After nearly a year in the planning, the ten days of the Massachusetts Walking Tour’s visit to the Blackstone Valley and the Upper Charles River watershed is done. Now I’m hearing from those who missed the concerts in their towns, who had hoped to participate but were prevented for various reasons.
The last day of the tour in Easy Walks, Blackstone Valley territory was a challenging one for the hikers. This was the only day in which they were steadily rained upon as they walked from Franklin to Blackstone along the path of the Southern New England Trunkline Trail (SNETT). The smallest audience show up, yet those who came were the most ready to sing along on almost every song. The chosen venue provided bathrooms which were precipitiously locked up prior to the concert, leaving the hikers grateful for having been doused by the heavens, since no sinks were available to help them get presentable prior to the concert.
And still–we met Dan Blakeslee, musician and talented artist, who has provided posters for each of the Walking Tours these past eight years.
Nick Noble, host of WICN Worcester, was the master of ceremonies and led us in some great sing-along music.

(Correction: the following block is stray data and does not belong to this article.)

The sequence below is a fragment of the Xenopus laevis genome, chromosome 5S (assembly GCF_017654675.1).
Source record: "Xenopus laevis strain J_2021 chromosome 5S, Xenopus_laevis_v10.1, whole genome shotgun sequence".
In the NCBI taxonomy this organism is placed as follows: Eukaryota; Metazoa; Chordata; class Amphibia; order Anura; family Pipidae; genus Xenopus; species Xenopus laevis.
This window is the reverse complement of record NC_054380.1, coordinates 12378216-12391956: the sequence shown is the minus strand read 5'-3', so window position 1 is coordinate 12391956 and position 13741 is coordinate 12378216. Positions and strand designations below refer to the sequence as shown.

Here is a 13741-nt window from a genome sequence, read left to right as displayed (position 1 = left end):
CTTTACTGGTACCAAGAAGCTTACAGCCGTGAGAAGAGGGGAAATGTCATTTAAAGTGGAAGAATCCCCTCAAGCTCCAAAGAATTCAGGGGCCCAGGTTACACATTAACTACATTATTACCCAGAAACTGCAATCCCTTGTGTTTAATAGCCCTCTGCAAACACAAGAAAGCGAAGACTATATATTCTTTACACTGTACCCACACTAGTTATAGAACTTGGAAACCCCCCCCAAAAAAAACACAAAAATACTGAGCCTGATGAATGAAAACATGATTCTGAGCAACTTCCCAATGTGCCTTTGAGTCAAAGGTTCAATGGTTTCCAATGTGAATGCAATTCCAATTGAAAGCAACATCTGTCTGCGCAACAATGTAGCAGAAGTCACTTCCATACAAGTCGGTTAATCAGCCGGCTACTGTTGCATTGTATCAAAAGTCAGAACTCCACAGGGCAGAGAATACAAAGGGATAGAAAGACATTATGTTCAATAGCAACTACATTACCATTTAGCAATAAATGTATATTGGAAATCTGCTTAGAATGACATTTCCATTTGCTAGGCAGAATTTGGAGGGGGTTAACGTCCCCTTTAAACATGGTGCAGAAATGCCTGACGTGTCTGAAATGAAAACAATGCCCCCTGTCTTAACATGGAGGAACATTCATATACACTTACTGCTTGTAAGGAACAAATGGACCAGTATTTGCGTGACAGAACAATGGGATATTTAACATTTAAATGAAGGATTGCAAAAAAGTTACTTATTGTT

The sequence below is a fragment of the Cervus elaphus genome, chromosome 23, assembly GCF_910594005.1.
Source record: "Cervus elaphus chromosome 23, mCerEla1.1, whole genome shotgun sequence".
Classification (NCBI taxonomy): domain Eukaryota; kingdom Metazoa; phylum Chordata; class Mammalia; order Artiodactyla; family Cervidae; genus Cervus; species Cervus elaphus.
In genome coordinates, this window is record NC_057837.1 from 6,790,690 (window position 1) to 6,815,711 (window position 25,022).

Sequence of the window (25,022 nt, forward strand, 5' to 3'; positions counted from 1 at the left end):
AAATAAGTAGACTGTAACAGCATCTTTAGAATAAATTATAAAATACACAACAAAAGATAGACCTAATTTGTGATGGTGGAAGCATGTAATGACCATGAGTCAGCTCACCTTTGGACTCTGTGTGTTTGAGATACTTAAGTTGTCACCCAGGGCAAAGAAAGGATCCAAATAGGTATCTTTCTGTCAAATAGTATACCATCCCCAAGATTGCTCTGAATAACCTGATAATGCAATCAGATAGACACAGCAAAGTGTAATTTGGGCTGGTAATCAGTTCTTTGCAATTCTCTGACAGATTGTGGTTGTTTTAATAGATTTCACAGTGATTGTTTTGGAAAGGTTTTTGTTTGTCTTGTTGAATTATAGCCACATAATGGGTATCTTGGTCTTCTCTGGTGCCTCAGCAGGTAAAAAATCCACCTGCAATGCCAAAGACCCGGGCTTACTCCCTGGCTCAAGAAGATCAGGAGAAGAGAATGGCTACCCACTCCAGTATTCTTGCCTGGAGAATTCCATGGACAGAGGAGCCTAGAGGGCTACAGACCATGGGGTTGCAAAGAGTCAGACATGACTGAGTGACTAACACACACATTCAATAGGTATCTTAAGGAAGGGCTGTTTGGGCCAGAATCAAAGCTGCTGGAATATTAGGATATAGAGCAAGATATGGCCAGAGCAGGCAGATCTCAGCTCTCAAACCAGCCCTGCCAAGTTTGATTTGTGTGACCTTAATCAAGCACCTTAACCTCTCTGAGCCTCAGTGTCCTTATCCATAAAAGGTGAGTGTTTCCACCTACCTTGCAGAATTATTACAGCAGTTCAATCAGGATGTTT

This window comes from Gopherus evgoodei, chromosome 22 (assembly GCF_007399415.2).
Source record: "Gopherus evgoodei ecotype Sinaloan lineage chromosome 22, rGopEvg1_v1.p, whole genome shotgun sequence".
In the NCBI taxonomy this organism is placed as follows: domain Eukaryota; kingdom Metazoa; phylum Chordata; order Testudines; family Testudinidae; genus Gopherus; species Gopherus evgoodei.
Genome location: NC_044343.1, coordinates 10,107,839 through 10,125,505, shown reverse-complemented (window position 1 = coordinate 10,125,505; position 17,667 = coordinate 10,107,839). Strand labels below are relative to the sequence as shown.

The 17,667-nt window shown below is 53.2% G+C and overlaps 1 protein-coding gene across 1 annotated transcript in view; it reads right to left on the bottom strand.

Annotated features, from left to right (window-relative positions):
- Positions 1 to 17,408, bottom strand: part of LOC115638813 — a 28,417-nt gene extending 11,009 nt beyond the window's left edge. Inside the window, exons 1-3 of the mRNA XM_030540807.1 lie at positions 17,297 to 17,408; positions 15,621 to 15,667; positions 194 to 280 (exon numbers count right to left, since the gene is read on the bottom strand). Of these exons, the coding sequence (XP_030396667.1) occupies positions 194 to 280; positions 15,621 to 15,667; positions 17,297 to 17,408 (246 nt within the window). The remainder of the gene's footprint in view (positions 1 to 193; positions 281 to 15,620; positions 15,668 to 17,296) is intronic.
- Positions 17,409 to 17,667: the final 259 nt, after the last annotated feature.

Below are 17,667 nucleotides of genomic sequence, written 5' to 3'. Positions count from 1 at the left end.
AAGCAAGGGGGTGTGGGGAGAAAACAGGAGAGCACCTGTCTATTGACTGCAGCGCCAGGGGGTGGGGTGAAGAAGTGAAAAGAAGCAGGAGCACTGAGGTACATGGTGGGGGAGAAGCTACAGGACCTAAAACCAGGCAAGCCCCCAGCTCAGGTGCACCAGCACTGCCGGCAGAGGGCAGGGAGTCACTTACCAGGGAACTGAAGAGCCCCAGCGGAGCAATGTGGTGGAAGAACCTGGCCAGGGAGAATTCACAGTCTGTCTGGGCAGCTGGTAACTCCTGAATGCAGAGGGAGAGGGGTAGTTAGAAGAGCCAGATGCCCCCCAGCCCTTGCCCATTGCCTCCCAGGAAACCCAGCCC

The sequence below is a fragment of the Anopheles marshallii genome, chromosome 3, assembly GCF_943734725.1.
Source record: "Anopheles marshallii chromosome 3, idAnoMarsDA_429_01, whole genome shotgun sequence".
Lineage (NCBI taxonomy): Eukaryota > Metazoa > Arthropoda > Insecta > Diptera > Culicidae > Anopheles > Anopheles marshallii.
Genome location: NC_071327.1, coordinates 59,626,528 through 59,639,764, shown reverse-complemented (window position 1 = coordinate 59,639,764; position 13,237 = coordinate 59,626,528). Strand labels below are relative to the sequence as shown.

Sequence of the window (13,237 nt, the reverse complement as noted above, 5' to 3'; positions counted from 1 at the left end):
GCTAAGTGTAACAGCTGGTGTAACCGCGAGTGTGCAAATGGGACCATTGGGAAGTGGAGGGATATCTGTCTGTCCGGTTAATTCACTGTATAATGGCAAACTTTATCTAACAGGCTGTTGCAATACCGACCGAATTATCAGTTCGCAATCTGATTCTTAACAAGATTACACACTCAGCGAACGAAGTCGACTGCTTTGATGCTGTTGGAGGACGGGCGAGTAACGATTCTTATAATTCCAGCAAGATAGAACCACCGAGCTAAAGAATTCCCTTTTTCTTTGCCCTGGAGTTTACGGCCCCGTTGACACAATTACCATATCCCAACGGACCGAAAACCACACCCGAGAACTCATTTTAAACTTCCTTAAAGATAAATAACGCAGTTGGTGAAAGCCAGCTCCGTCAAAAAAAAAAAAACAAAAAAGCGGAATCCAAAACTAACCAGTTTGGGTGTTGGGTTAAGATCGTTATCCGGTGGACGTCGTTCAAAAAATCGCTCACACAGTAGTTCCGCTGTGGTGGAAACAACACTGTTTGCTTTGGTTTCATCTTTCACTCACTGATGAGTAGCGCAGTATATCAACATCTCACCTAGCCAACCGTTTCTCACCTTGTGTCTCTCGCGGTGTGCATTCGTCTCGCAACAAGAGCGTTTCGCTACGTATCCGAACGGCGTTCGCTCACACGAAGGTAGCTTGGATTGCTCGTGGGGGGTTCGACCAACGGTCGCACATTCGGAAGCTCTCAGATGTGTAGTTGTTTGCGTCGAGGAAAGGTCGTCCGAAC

The playground beyond the stage was filled with children enjoying the late evening coolness. Their energy was unflagging, only a little distracting, and ultimately added to the show.
I’d woken up that morning, saddened that this was the last evening of the tour. Yes, the musicians have headed on to the Thoreau Trail with the National Park Service, so their work is not done, but for us in the Blackstone Valley, it was a goodbye concert. All week I’d wished I’d had a song to share, but nothing came to mind until that morning of the last concert. And suddenly the old Girl Scout round “Make New Friends” popped into my head. I asked Raianne to sing it with me. When my turn came to introduce the group, I stood up with Raianne, we sang two verses of the round together, then turned it into a round and the audience joined in with gusto.
What I told the crowd was that you get only a few chances in life to find friends of the heart. And at some point those dearest friends will leave, at least for our time on this earth.
And so you need to start making new friends–and making friends with those who are younger is a great idea. This is what I’ve gained in working with this group of talented musicians, and lovers of the outdoors. Heart friends–those who will be friends, no matter where you go, but only if you’re really lucky.
So I will leave you with the words of the song–and if you know it, find some folks to sing it with!
Make new friends, but keep the old. One is silver and the other is gold.
A circle is round, it has no end, that’s how long I want to be your friend.
Till the next time, dear friends–and all others we meet on the trail…
Marjorie Turner Hollman
Marjorie Turner Hollman is a personal historian who loves the outdoors, and has completed two guides to Easy Walking trails in Massachusetts, “Easy Walks in Massachusetts 2nd edition,” and “More Easy Walks in Massachusetts.” A native Floridian, she came north for college and snow! Marjorie is a Certified Legacy Planner with LegacyStories.org, and is the producer of numerous veterans interviews for the Bellingham/Mendon Veteran’s History Project. http://www.marjorieturner.com